Pre-Hispanic City of Teotihuacan (1987)

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Mexico 1923. Pyramid of the Sun. 

Mexico 1954. Aztec Messenger of the Sun.

The holy city of Teotihuacan ('the place where the gods were created') is situated some 50 km north-east of Mexico City. 

Built between the 1st and 7th centuries A.D., it is characterized by the vast size of its monuments – in particular, the Temple of Quetzalcoatl and the Pyramids of the Sun and the Moon, laid out on geometric and symbolic principles. As one of the most powerful cultural centres in Mesoamerica, Teotihuacan extended its cultural and artistic influence throughout the region, and even beyond. 

Teotihuacán, Mexican archaeological site about 40 km (25 mi) northeast of Mexico City, that contains the remains of the largest pre-Columbian city in the western hemisphere. The great civilization of Teotihuacán is considered to have begun around 200 bc. It developed into an important city in the 1st century ad and flourished until about ad 650. At its greatest extent it covered about 21 sq km (about 8 sq mi) and had a population of as many as 200,000.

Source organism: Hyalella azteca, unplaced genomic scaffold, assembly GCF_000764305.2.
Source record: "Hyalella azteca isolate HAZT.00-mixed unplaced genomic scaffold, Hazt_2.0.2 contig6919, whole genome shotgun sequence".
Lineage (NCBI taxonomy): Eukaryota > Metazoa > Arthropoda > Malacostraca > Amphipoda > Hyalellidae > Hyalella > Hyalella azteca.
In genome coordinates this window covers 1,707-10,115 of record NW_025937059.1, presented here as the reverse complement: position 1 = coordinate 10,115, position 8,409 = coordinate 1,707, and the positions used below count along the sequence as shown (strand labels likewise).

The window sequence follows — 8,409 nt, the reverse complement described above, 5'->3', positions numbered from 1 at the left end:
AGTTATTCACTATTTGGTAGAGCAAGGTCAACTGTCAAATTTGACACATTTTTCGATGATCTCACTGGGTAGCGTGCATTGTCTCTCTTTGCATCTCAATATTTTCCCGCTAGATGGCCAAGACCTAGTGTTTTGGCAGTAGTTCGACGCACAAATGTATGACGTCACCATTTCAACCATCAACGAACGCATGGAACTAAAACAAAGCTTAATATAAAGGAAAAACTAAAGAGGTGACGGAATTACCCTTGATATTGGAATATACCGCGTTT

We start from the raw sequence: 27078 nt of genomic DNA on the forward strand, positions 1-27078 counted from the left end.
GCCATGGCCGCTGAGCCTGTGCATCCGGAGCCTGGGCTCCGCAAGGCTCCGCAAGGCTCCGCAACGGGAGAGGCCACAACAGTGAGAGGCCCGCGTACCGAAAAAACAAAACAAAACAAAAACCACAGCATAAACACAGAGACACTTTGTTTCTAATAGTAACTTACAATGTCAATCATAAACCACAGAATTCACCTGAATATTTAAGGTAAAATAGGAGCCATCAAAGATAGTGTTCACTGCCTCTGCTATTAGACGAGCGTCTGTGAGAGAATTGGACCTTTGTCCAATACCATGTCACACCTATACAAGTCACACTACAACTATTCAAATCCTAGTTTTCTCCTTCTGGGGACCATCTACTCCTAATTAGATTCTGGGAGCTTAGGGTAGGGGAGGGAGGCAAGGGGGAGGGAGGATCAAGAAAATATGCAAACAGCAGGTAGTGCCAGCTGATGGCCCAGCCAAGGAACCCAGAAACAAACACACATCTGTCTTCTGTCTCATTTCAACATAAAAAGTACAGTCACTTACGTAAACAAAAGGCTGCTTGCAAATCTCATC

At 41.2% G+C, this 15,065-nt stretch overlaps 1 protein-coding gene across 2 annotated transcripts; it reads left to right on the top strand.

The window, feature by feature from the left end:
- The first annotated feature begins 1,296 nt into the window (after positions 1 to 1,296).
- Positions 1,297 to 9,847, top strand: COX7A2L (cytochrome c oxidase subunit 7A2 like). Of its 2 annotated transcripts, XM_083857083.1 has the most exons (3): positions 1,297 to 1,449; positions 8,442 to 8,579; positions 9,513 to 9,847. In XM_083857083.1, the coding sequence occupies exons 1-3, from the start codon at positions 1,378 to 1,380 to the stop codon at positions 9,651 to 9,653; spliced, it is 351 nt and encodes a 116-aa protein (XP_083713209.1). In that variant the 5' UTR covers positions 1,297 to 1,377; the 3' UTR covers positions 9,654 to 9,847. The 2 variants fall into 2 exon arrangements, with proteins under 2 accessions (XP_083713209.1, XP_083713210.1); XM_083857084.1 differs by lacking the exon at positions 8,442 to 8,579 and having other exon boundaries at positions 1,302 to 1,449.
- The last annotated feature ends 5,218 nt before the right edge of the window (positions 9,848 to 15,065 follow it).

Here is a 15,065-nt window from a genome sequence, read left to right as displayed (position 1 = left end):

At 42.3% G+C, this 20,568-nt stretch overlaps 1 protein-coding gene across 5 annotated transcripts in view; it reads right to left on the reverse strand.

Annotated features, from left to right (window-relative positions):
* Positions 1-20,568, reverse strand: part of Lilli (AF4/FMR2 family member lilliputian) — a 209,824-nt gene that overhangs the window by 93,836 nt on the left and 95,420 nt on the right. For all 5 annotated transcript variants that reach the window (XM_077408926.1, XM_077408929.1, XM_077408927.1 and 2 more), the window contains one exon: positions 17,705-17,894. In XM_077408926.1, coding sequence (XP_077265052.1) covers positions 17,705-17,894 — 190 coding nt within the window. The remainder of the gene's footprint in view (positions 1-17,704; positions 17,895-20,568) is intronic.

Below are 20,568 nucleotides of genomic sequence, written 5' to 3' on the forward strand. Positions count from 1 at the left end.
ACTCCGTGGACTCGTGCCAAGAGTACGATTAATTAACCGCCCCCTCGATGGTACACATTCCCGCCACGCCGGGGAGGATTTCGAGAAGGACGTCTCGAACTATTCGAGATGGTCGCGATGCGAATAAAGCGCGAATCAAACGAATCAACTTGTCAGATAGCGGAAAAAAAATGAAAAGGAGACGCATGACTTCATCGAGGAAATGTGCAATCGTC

Its noteworthy monuments include the Pyramid of the Sun --one of the largest structures ever built by Native Americans -- the Pyramid of the Moon, and the Avenue of the Dead, which is a broad thoroughfare flanked by ruins of temples. 

The people of Teotihuacán had close contacts with the contemporary Maya culture of the Yucatán and Guatemala, and their civilization had an important influence on later Mexican peoples such as the Aztecs. 

  • Panama 1968. Pyramid of the Sun in Teotihuacan, Mexico. Scan by courtesy of Mr. Miomir Zivkovic, Serbia & Montenegro). 

Panama 1968. Pyramid of the Sun in Teotihuacan, Mexico.

Sources and links: 

Other World Heritage sites in Mexico (on this website). Inactive links are not described on stamps. Please refer to the UNESCO-listing, Mexico-section, for further information about the individual properties. 

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Revised 08 aug 2006  
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